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The Zoe Dell Lantis Heritage Society honors those friends of the Treasure Island Museum who have remembered the museum in their will or trust plans. 

If you have already included the Treasure Island Museum in your estate plans, let us know so that we can add your name to this esteemed group.  Investment through planned gifts allows for long-term strategic planning so that the Treasure Island Museum can preserve the Island’s rich cultural legacy, as well as inspire and inform island residents and visitors.

Be assured that we respect those donors who prefer anonymity and gift details are not required for membership in the Zoe Dell Lantis Heritage Society.

 

Charter Members include:

  • Zoe Dell Lantis Nutter, deceased

  • Spencer Helfin, deceased

  • Claire Isaacs Wahrhaftig

  • Walt and Nancy Bilofsky

  • Rebecca Schnier & Philip Witte
     

For more information, contact:   Annamarie Morel, Museum Manager at anna@treasureislandmuseum.org or 415 413-8462

There’s a story behind the name, Zoe Dell, aka Pirate Girl of Treasure Island!

Zoe dell pirate
Zoe dell nimitz

Zoe Dell Lantis, the poster child of the 1939-1940 Golden Gate International Exposition on Treasure Island, returned to San Francisco to celebrate the 80th anniversary of the exposition at the Mechanics’ Institute on April 4, 2019.  “Pirate Girl,” as she was known in those several years when she travelled the breadth and scope of the United States promoting what would become the last pre-war world’s fair, lives as a lesson in longevity as much as she is a beacon of our Bay.

 

“Treasure Island?!?  That’s where I’m from!” she declared when visited by Treasure Island Museum representatives.  After all, who among us has ever met anyone FROM Treasure Island?  Technically, she’s not.  Zoe Dell Lantis grew up in Yamhill, Oregon and lived around Seattle, Washington in her youth.  But, if Treasure Island has ever made anyone, or if anyone has ever made Treasure Island, it was Zoe.

 

Clad in her pirate costume of cut-off shorts, halter top, tri-cornered hat, and seven-league boots, Zoe Dell welcomed “oh, just about everyone” to the Golden Gate International Exposition in that sparkling second between Great Depression and World War II.  She flew over 100,000 miles promoting the “Pageant of the Pacific” in cities and at fairs across the country, kissing frogs in Calaveras County, leaping across the Grand Canyon in Arizona, and greeting governors at galas from Denver to Dover. No stunt was too big, no guest was too small.  Pirate Girl was the Bay Area’s first diplomat, par excellence.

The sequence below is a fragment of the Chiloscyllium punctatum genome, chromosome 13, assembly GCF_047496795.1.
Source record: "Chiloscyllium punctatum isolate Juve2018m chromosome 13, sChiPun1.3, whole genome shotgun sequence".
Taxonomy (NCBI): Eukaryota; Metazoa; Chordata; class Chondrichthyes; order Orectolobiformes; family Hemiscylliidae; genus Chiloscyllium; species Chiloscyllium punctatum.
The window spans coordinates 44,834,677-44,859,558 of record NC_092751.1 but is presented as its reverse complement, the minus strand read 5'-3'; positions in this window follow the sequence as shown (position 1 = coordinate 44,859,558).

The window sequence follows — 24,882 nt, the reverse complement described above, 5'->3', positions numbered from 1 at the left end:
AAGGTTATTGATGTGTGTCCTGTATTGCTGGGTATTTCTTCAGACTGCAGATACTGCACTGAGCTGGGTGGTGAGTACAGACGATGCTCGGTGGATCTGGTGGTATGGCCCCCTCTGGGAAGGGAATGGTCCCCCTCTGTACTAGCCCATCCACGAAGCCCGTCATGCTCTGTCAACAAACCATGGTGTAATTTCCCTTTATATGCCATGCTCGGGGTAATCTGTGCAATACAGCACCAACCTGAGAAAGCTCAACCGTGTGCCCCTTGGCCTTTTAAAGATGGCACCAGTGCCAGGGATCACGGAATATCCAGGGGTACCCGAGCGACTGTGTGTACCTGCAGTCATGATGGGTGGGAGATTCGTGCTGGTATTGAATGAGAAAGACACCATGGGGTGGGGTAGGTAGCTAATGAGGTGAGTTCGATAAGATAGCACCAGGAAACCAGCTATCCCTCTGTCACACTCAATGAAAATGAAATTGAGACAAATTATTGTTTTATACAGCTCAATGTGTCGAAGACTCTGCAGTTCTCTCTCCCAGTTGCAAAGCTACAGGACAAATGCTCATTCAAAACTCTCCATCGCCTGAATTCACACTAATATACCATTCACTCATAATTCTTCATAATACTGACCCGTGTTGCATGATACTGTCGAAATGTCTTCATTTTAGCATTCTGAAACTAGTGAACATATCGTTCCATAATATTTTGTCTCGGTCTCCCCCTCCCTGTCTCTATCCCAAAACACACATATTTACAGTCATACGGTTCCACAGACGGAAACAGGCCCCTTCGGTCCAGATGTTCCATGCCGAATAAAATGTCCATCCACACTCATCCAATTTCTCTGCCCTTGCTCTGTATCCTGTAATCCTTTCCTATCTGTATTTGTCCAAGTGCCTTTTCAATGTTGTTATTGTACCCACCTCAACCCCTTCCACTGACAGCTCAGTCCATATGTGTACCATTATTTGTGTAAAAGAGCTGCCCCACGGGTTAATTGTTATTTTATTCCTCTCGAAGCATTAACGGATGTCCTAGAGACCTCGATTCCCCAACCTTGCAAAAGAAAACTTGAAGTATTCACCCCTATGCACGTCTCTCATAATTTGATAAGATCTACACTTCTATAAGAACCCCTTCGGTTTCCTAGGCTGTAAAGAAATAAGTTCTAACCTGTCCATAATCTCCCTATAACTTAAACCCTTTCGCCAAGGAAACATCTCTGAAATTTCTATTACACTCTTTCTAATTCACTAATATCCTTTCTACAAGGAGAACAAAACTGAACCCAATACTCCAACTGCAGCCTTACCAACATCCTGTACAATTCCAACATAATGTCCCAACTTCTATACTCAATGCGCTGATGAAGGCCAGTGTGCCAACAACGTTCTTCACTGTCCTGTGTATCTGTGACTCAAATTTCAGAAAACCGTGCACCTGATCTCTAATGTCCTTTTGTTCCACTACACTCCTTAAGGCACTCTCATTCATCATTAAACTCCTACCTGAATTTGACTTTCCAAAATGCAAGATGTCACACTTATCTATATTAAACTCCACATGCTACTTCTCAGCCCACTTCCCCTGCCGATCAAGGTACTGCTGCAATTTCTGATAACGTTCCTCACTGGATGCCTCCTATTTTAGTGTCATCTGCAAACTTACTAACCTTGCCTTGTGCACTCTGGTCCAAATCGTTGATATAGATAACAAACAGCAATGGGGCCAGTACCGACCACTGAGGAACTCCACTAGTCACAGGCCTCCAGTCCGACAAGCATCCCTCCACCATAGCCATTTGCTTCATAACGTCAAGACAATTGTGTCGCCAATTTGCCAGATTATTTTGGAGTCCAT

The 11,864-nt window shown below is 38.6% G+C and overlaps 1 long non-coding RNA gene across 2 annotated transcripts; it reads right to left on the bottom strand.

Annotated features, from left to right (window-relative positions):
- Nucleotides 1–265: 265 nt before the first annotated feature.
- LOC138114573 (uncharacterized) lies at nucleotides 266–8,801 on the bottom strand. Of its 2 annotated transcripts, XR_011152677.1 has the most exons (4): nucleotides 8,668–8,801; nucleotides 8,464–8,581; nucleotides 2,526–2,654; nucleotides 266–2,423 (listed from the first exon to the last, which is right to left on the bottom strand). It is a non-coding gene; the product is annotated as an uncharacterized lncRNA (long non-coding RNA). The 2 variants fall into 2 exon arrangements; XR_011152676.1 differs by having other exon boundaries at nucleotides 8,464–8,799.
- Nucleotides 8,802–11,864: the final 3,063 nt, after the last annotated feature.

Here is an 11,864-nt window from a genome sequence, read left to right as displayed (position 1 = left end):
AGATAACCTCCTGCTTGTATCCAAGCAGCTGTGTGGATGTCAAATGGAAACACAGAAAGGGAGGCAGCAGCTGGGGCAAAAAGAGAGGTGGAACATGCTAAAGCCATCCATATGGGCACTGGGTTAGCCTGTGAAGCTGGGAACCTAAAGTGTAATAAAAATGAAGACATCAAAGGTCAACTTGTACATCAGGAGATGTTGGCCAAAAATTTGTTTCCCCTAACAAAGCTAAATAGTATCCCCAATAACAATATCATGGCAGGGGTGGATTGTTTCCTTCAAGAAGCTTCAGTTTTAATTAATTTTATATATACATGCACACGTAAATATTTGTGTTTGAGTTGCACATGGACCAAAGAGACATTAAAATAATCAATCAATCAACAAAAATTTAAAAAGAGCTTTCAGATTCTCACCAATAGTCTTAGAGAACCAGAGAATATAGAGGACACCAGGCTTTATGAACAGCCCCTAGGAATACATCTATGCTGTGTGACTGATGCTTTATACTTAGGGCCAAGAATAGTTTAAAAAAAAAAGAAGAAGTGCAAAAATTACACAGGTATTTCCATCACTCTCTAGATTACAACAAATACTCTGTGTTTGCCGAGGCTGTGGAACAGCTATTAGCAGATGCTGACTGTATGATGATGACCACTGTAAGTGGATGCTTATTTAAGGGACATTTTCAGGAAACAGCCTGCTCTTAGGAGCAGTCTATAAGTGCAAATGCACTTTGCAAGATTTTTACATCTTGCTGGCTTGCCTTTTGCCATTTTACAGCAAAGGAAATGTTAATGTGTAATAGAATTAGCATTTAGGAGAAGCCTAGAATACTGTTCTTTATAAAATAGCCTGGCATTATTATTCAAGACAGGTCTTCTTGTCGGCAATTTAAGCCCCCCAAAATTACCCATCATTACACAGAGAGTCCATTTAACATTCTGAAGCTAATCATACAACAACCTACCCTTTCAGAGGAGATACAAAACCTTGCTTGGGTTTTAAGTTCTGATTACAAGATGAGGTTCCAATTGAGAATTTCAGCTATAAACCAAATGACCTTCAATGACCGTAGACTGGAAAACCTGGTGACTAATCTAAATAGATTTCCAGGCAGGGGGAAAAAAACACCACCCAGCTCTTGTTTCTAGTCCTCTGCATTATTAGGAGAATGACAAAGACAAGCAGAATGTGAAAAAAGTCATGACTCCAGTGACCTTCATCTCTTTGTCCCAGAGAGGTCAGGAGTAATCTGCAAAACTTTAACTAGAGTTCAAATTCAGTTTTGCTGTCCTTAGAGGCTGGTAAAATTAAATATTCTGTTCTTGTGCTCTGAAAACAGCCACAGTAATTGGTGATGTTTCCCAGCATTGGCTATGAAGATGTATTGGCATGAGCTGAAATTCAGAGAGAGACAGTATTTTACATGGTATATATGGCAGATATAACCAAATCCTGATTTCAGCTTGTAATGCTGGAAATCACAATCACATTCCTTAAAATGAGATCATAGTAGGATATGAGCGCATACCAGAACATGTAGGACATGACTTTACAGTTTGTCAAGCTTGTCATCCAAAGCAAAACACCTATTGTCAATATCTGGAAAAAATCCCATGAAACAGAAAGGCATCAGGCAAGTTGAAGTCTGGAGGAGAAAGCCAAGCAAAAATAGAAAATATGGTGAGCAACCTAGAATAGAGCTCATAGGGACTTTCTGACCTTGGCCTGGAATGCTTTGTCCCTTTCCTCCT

The pictures prove it.  Chased around the U.S. by her photographer, Carl Wallen of Hearst Newspapers, she quickly became “America’s most photographed woman” in those halcyon years.  The United States was enthralled with its West Coast innovators – their world’s largest man-made island, their longest-ever Bay Bridge, and their geography & gravity-defying Golden Gate.  Yet even with all the flex of San Francisco’s sheer force of will, the GGIE was not a 21st century-type fair full of futuristic kitsch, like so many others: “Ours could have been at any time, at any age… it was a classic, timeless fair,” says Zoe Dell.

 

Lady Liberty lifted her lamp beside the golden doors of Ellis Island with the Atlantic flowing inward to its Eastern shores. Out West, across a continent churning with immigrants-turned-industrialists and explorers-turned-expansionists, the GGIE’s 80-foot statue of the goddess Pacifica projected the aspirations of the Exposition outward.  Indeed, as the terminal port of Pan Am’s China Clipper seaplanes and later, as the Naval Station from which many brave service members shipped out to Japan, Korea, and Vietnam, Treasure Island stood from its birth “at the doorway to the sea that roars upon the shores of all these nations,” as FDR proclaimed over the radio during the GGIE’s opening ceremonies in February1939.

 

Zoe Dell Lantis was there that day, epitomizing that bravado. She defined Treasure Island, and in turn, it defined her. Launching her career from those thousands of flights, she would go on to become a pioneering aviatrix, a daring huntress, and a resolute philanthropist.  Nearly a century after the Gold Rush, she championed the Bay’s redolent luster. When she was over a century old herself, she made a gift to the Treasure Island Museum through her will. That planned gift ensures that Treasure Island will glitter once again.  Welcome back to the Pirate Girl!